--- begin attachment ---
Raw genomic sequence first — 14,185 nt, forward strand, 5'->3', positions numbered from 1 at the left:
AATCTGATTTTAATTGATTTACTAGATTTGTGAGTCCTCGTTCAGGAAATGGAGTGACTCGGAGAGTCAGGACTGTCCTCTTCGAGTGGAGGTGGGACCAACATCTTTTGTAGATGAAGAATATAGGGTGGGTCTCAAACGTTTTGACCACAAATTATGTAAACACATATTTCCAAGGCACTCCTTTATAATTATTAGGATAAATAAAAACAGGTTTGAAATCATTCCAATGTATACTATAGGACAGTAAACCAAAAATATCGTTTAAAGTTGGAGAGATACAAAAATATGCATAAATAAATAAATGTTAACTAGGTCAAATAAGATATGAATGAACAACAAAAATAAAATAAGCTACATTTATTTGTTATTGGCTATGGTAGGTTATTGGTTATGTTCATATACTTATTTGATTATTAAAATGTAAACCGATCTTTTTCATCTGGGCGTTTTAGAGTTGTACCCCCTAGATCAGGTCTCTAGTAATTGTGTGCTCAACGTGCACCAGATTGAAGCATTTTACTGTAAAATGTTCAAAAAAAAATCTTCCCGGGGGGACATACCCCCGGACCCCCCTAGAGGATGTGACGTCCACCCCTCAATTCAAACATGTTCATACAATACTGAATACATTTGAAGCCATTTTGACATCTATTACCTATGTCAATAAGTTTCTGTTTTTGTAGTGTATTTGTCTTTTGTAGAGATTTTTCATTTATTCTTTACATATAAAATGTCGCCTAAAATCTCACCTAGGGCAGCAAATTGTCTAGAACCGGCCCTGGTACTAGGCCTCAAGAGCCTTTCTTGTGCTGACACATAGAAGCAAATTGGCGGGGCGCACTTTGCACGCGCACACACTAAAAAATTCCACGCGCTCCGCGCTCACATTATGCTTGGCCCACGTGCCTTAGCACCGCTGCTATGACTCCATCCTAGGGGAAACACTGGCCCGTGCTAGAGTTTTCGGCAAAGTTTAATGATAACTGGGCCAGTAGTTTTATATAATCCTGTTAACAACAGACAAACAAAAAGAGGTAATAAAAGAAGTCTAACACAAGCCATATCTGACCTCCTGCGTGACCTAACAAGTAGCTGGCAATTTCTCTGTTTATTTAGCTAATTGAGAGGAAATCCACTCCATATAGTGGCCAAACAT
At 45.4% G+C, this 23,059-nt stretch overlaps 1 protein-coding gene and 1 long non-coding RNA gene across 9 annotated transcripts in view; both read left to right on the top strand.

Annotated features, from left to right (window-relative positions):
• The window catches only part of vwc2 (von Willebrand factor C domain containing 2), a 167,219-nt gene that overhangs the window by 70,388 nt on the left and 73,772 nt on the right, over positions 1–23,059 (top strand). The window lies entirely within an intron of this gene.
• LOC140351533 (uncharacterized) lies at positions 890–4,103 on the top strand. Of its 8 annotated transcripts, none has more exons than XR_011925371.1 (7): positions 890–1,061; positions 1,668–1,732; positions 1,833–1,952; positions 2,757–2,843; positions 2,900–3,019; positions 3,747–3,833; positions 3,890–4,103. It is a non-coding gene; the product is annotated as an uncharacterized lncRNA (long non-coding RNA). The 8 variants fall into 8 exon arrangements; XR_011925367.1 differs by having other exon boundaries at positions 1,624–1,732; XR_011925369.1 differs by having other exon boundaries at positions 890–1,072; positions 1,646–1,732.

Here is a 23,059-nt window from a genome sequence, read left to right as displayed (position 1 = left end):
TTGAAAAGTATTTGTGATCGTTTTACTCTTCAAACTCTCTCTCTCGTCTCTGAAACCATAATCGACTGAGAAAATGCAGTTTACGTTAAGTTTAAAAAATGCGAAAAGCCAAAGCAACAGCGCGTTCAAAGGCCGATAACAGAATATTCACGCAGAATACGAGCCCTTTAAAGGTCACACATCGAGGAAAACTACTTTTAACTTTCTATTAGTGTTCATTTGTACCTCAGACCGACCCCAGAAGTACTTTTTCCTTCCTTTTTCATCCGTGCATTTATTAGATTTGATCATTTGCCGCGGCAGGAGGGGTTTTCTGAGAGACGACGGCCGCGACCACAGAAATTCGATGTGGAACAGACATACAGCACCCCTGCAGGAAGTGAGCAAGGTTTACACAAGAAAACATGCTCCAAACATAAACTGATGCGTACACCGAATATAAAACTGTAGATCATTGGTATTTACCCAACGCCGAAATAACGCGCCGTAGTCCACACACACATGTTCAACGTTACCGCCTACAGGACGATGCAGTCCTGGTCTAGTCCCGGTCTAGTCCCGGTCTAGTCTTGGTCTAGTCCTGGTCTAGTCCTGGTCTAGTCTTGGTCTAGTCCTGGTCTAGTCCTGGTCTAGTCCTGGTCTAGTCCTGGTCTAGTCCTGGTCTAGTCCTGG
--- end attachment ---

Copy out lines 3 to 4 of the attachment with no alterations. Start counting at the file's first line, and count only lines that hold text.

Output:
At 45.4% G+C, this 23,059-nt stretch overlaps 1 protein-coding gene and 1 long non-coding RNA gene across 9 annotated transcripts in view; both read left to right on the top strand.

Annotated features, from left to right (window-relative positions):